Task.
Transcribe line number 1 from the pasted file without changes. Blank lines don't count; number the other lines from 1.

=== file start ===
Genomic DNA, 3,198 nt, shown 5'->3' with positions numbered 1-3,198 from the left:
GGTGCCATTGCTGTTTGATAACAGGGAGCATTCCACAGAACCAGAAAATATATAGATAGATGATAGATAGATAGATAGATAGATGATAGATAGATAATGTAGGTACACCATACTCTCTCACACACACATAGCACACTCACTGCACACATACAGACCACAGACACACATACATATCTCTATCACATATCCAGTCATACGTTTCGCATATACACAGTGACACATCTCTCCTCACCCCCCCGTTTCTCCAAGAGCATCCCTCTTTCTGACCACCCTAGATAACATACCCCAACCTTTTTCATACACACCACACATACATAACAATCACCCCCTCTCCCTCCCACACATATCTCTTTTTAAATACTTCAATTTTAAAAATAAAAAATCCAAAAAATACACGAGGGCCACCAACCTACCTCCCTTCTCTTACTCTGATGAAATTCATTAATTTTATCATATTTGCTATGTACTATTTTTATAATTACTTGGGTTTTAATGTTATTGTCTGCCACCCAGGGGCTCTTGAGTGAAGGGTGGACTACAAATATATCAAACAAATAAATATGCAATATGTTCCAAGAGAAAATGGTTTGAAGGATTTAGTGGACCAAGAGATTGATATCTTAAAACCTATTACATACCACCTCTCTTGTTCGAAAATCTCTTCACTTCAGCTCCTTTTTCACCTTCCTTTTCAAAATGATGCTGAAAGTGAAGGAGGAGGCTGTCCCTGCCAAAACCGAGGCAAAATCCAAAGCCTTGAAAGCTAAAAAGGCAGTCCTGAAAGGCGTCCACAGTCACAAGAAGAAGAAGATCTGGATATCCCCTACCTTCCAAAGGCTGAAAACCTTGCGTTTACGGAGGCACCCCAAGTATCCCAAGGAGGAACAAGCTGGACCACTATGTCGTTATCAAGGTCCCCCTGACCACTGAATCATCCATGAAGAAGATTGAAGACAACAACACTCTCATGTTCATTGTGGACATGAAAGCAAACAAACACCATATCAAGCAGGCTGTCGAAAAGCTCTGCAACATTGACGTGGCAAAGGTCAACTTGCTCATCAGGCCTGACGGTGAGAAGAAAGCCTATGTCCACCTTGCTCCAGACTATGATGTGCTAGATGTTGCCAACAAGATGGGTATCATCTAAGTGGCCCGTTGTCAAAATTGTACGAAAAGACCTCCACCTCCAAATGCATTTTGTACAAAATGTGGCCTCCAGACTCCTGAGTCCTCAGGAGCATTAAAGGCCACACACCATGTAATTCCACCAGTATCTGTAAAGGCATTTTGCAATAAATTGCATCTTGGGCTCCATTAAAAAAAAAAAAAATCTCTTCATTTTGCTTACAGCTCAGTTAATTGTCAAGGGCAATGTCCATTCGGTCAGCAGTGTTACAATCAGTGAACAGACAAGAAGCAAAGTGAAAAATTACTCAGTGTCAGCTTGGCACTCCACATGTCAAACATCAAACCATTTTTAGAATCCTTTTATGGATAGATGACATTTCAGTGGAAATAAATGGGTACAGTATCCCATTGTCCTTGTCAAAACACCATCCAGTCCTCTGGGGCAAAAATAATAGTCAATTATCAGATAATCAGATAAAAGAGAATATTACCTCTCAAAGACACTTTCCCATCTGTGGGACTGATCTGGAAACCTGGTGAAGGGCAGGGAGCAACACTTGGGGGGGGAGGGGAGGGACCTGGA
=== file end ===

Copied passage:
Genomic DNA, 3,198 nt, shown 5'->3' with positions numbered 1-3,198 from the left: